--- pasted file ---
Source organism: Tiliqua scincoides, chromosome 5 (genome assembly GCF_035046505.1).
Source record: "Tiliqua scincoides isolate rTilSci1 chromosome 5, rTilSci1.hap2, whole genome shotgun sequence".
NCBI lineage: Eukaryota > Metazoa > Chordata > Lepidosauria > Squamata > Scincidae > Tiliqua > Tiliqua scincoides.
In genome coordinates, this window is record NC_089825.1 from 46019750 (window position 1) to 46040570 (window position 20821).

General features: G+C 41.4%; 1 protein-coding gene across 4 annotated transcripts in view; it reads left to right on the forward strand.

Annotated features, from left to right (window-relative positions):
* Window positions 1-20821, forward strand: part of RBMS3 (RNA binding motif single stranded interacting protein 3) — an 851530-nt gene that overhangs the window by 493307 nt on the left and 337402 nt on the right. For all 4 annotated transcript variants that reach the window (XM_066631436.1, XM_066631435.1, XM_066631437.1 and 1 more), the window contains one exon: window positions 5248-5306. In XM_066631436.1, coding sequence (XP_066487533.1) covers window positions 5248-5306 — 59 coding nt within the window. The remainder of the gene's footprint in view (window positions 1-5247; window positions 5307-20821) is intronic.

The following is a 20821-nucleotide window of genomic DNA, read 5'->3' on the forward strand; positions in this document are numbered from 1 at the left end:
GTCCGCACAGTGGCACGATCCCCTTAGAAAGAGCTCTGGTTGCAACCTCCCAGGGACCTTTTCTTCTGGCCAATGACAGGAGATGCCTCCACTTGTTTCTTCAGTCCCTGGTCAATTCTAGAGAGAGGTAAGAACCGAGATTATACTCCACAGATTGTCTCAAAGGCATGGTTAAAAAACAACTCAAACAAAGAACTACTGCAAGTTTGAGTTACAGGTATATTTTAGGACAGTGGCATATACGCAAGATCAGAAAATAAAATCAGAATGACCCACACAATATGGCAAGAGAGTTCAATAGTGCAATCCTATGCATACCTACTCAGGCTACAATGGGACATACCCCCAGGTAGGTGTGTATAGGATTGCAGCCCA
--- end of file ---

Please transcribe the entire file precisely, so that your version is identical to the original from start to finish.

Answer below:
Source organism: Tiliqua scincoides, chromosome 5 (genome assembly GCF_035046505.1).
Source record: "Tiliqua scincoides isolate rTilSci1 chromosome 5, rTilSci1.hap2, whole genome shotgun sequence".
NCBI lineage: Eukaryota > Metazoa > Chordata > Lepidosauria > Squamata > Scincidae > Tiliqua > Tiliqua scincoides.
In genome coordinates, this window is record NC_089825.1 from 46019750 (window position 1) to 46040570 (window position 20821).

General features: G+C 41.4%; 1 protein-coding gene across 4 annotated transcripts in view; it reads left to right on the forward strand.

Annotated features, from left to right (window-relative positions):
* Window positions 1-20821, forward strand: part of RBMS3 (RNA binding motif single stranded interacting protein 3) — an 851530-nt gene that overhangs the window by 493307 nt on the left and 337402 nt on the right. For all 4 annotated transcript variants that reach the window (XM_066631436.1, XM_066631435.1, XM_066631437.1 and 1 more), the window contains one exon: window positions 5248-5306. In XM_066631436.1, coding sequence (XP_066487533.1) covers window positions 5248-5306 — 59 coding nt within the window. The remainder of the gene's footprint in view (window positions 1-5247; window positions 5307-20821) is intronic.

The following is a 20821-nucleotide window of genomic DNA, read 5'->3' on the forward strand; positions in this document are numbered from 1 at the left end:
GTCCGCACAGTGGCACGATCCCCTTAGAAAGAGCTCTGGTTGCAACCTCCCAGGGACCTTTTCTTCTGGCCAATGACAGGAGATGCCTCCACTTGTTTCTTCAGTCCCTGGTCAATTCTAGAGAGAGGTAAGAACCGAGATTATACTCCACAGATTGTCTCAAAGGCATGGTTAAAAAACAACTCAAACAAAGAACTACTGCAAGTTTGAGTTACAGGTATATTTTAGGACAGTGGCATATACGCAAGATCAGAAAATAAAATCAGAATGACCCACACAATATGGCAAGAGAGTTCAATAGTGCAATCCTATGCATACCTACTCAGGCTACAATGGGACATACCCCCAGGTAGGTGTGTATAGGATTGCAGCCCA